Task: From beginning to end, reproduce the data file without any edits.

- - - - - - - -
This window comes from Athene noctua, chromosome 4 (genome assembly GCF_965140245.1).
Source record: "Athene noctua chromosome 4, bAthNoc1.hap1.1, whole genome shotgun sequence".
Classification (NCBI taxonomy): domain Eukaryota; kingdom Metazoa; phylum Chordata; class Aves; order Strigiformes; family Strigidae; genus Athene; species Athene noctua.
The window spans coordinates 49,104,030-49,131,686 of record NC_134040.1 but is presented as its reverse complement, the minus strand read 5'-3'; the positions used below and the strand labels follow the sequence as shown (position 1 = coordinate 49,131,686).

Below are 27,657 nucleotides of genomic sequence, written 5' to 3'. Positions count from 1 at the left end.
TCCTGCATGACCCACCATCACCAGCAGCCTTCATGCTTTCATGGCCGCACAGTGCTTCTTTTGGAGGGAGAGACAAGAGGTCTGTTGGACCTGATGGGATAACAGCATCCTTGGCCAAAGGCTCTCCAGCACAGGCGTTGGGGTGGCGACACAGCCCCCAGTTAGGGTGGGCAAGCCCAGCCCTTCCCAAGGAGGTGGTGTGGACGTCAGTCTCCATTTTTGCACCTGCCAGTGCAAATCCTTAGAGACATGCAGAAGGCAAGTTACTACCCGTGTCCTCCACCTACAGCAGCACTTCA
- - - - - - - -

This window comes from Athene noctua, chromosome 4 (genome assembly GCF_965140245.1).
Source record: "Athene noctua chromosome 4, bAthNoc1.hap1.1, whole genome shotgun sequence".
Classification (NCBI taxonomy): domain Eukaryota; kingdom Metazoa; phylum Chordata; class Aves; order Strigiformes; family Strigidae; genus Athene; species Athene noctua.
The window spans coordinates 49,104,030-49,131,686 of record NC_134040.1 but is presented as its reverse complement, the minus strand read 5'-3'; the positions used below and the strand labels follow the sequence as shown (position 1 = coordinate 49,131,686).

Below are 27,657 nucleotides of genomic sequence, written 5' to 3'. Positions count from 1 at the left end.
TCCTGCATGACCCACCATCACCAGCAGCCTTCATGCTTTCATGGCCGCACAGTGCTTCTTTTGGAGGGAGAGACAAGAGGTCTGTTGGACCTGATGGGATAACAGCATCCTTGGCCAAAGGCTCTCCAGCACAGGCGTTGGGGTGGCGACACAGCCCCCAGTTAGGGTGGGCAAGCCCAGCCCTTCCCAAGGAGGTGGTGTGGACGTCAGTCTCCATTTTTGCACCTGCCAGTGCAAATCCTTAGAGACATGCAGAAGGCAAGTTACTACCCGTGTCCTCCACCTACAGCAGCACTTCA